Recently, when a Massachusetts firm complained to Bloomberg, Bloomberg informed the firm that it had already calculated the overpaid taxes for the eight-year period between 1990 and 1998, but had not yet calculated the taxes from 1999 until now. Bloomberg found that, for the time period of 1990 to 1998, the firm was overcharged $260,000, according to the source. Bloomberg also said that its lawyers were attempting to retrieve the three-year refund allowed by Massachusetts state law. It was unclear whether Bloomberg or the customer would attempt to recoup the overpaid taxes going back further than the allowable three years.

Customer Recourse
Ultimately, the money is not in Bloomberg's hands, but in each of the 40 states. "The money is going to the state and it's going to be difficult to collect that money back," says the industry source. But customers are placing the blame and the responsibility for getting the money back with Bloomberg. While there is recourse, and some customers have already received refunds from at least one state, the process of getting the money back may be difficult.

Furthermore, each state has different rules regarding the number of years for which it will grant refunds. Both California and Massachusetts allow refunds for up to three years, for example (see chart above). Customers should check with their state's taxing authority for specific information on how far back they may be entitled to seek a refund. Alternatively, they can ask their company lawyer or accountant.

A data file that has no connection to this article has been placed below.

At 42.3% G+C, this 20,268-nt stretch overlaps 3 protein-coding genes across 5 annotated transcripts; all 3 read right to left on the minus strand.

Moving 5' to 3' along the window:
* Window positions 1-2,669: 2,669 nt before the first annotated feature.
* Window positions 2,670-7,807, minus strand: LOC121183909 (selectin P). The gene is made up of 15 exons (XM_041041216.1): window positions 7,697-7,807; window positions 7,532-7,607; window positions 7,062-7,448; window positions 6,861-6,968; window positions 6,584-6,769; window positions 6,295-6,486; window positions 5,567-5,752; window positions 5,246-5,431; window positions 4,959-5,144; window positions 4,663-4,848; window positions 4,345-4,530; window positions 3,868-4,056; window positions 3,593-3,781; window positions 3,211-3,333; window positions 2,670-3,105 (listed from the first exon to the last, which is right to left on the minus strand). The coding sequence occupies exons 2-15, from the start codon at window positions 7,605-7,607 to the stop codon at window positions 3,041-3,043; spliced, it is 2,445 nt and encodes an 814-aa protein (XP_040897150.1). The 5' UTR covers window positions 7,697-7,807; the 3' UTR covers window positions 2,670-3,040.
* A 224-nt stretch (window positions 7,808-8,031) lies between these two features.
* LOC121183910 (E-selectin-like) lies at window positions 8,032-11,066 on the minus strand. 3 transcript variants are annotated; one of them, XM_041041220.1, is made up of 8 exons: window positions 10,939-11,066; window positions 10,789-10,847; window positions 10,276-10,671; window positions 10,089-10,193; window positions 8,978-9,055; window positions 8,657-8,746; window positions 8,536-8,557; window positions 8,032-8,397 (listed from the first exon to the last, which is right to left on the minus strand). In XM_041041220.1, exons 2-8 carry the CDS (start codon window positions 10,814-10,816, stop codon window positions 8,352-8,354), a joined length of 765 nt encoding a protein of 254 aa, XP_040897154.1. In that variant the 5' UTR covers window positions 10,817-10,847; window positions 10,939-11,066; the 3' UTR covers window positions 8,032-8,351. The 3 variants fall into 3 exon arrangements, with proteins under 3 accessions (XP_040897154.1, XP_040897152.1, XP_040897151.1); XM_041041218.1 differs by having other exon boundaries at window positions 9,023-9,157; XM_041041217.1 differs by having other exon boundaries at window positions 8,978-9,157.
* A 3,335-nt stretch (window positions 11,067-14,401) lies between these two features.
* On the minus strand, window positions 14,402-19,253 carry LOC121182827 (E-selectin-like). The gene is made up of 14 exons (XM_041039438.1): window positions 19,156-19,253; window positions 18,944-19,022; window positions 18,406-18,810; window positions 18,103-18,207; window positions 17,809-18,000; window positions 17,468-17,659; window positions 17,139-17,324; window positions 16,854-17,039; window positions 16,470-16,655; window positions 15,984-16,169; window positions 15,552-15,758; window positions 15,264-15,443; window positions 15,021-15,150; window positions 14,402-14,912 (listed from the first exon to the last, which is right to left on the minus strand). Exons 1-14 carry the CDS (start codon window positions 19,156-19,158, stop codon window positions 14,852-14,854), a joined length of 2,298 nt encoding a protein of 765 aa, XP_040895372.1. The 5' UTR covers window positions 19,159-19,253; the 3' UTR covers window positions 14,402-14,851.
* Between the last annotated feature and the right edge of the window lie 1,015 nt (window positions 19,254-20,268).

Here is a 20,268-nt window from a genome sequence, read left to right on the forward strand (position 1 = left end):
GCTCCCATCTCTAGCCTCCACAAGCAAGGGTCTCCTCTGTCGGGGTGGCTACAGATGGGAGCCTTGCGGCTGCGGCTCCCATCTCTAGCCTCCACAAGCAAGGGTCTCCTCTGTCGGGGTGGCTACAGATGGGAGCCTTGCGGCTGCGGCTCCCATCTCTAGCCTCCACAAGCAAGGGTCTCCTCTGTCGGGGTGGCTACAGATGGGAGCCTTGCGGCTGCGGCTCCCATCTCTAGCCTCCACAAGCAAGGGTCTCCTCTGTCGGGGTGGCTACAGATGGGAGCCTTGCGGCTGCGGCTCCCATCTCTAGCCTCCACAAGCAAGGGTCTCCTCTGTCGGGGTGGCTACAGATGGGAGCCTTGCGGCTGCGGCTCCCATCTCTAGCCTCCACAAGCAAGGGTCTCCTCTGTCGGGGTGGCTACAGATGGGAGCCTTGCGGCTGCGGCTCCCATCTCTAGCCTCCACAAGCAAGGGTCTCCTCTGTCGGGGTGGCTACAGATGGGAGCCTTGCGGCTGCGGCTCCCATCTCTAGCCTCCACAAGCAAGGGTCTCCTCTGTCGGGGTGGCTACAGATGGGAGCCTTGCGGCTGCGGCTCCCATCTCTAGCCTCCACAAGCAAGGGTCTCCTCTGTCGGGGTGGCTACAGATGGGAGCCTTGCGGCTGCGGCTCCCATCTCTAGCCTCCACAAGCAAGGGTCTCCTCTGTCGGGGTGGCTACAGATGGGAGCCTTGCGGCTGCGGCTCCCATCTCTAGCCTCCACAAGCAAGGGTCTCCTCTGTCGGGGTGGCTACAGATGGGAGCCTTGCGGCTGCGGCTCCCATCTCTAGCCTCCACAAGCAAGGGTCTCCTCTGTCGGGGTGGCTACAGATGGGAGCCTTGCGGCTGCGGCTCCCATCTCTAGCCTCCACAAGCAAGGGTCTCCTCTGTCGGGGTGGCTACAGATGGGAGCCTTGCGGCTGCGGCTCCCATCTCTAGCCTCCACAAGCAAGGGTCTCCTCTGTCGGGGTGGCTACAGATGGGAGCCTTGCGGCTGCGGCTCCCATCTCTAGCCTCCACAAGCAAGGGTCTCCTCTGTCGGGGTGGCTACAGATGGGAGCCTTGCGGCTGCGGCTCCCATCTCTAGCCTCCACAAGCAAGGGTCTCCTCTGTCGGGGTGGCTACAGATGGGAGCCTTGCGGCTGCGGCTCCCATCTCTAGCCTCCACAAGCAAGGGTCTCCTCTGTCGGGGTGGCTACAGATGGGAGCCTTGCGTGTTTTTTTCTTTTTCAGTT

Otherwise, the industry source suggests customers compare their Bloomberg bill to that of another market-data provider and check to see whether the sales tax charged is consistent. If not, the customer should go to their internal tax department to find out which bill is correct and if they are being over-charged by Bloomberg. "There's always a possibility the other bill could be incorrect," the source says. "Once you go to the tax department and they say, 'Yes, we're not supposed to be taxed on service,' the tax department typically knows how far back you can go."